S6: Smart City/Environment 3

Chair: Luigi Patrono, University of Salento, Italy
15 Jul 2016

S6: Smart City/Environment 3

  1. Performance Evaluation of LOADng Routing Protocol in IoT P2P and MP2P Applications
    José Victor Vasconcelos Sobral (University of Beira Interior, Portugal); Joel J. P. C. Rodrigues (Instituto de Telecomunicações, University of Beira Interior, Portugal); Kashif Saleem and Jalal Al Muhtadi (King Saud University, Saudi Arabia)

    This work presents a performance evaluation study of LOADng routing protocol in Internet of Things (IoT) applications. LOADng is a simplified light version of AODV developed taking into account the limited resources of IoT devices. Initially created in 2011, LOADng emerges as an alternative to the standard RPL protocol. The use of LOADng is justified once several studies has exposed the drawbacks of RPL in applications with multipoint-to-point (MP2P) and point-to-point (P2P) traffic, which are common in IoT environments. With the objective to measure the performance of LOADng in these kinds of traffic, in this work, the LOADng is studied in three network scenarios with divergent size that execute MP2P and P2P applications. The performance evaluation is based on simulation and three network metrics are considered: packet loss rate, spent energy per delivered bit, and end-to-end latency. The obtained results show that, considering the simulated scenarios and the analysed metrics, the LOADng can have a good performance in small networks with MP2P traffic. However, with the growth of the network, the performance is decreased, mainly in P2P applications.

  2. A Land Similarity Approach to Modeling Complex Ecological Networks
    Gianni Fenu and Pier Luigi Pau (University of Cagliari, Italy)

    Policies to protect the environment in Europe and in the rest of the world have been adjusted to take into account the network behavior of conglomerates of nature protection areas. Network behavior can emerge from the natural configuration of habitat patches, or be induced by the establishment of habitat corridors. Careful planning is required to protect and improve the network behavior in existing sites; this has prompted researchers to build graph models of ecological networks, and apply complex network analysis to improve the understanding of their features. However, the most common approach is to keep the focus on a single species, meant to be representative of most species within the area under analysis, or especially important with respect to conservation issues. In this paper, data pertaining to land use types found within sites making up the “Natura 2000” ecological network is used to provide a high-level view of the network, and propose a framework for study, in which similarity measures are used as a criterion to suggest guidelines for land management.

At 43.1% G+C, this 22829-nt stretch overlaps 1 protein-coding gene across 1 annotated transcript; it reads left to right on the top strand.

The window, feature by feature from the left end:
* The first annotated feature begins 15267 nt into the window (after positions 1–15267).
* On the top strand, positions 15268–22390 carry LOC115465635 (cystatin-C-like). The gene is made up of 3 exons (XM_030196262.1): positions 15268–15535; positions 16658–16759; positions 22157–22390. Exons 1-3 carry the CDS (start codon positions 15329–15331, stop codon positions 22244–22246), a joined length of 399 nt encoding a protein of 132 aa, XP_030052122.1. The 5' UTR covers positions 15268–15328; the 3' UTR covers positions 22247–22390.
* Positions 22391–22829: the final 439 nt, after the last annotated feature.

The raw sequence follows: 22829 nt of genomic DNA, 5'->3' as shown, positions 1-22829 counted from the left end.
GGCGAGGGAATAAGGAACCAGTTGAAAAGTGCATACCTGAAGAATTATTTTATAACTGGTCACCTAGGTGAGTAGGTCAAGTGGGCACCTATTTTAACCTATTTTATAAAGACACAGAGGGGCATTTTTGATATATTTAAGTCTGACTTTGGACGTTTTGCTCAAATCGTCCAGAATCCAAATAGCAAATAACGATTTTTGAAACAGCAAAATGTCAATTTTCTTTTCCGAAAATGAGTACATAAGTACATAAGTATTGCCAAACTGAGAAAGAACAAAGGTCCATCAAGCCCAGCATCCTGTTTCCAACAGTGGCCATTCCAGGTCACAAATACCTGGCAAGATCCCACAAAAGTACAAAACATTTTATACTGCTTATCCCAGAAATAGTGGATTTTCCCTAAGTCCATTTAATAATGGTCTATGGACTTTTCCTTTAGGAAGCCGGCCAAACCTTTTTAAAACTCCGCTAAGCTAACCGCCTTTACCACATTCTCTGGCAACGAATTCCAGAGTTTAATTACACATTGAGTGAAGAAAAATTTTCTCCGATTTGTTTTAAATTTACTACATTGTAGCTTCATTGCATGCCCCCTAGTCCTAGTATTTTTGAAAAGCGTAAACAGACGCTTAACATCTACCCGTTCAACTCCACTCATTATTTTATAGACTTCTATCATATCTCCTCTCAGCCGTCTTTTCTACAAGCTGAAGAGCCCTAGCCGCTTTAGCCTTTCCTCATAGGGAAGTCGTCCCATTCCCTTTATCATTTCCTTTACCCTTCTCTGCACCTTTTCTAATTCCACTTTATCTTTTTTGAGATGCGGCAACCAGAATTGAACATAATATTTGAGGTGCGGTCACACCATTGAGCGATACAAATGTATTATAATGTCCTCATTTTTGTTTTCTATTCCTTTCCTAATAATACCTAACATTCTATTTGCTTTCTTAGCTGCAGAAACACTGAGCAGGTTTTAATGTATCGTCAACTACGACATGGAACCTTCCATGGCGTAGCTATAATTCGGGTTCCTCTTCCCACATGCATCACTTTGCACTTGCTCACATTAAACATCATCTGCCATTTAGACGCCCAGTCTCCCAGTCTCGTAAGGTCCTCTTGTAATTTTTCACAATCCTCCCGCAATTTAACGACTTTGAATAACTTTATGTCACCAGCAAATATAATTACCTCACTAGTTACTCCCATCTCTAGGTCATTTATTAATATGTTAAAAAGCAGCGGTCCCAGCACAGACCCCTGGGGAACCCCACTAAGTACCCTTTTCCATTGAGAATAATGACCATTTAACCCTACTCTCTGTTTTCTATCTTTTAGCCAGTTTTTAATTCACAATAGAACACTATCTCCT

3. Using Mobile Crowd Sensing for Noise Monitoring in Smart Cities
    Marco Zappatore (University of Salento & Alba Project Srl, Italy); Antonella Longo (University of Salento, Italy); Mario Bochicchio (University of Salento Lecce, Italy)

    The Smart City model is capturing a constantly growing interest worldwide, boosted by several drivers. On the one hand, novel Information and Communication Technologies (ICTs) disclose promising scenarios to modern cities in terms of innovation, business opportunities and life-quality improvement. On the other hand, increasing requirements on urban resources (e.g., transportation systems, energy consumption and environmental sustainability) pose severe threats to urban infrastructures. One of the possible ways for tackling these challenges is to offer both citizenship and city managers new ways for managing environmental monitoring. Therefore, in this paper we present a Mobile Crowd Sensing (MCS) platform exploiting smartphone’s built-in microphones as sound sensing devices for creating large-scale noise maps and for suggesting city managers suitable noise reduction interventions. Platform architectural and physical components are thoroughly described along with the developed apps. Results from our test site in Southern Italy are presented and discussed, in order to assess how mobile devices can be effectively used as sensing nodes within a Smart City.

  4. Cleaning up Smart Cities – Localization of Semi-Autonomous Floor Scrubber
    Višeslav Čelan, Ivo Stancic and Josip Music (University of Split, Croatia)

    The paper describes design and features of novel semi-autonomous floor scrubber add-on module, used for cleaning large indoor and outdoor tile/marbles spaces found in modern (smart) cities. Module is designed in such a manner that it can be easily added to and removed from scrubber machine and that additional sensors and capabilities can be introduced (modular design). In the paper localization capabilities of the machine in three sensor setups are presented and analyzed. Analysis is performed in terms of localization accuracy and reliability as well as associated advantages and disadvantages. Obtained results demonstrated that inclusion of UWB subsystem, despite its price and accuracy (+-20cm in ideal, line of sight, conditions), yields more reliable and accurate results in open spaces (up to 25 times in position and 2 times in orientation) where performance of used Lidar might be sub-optimal.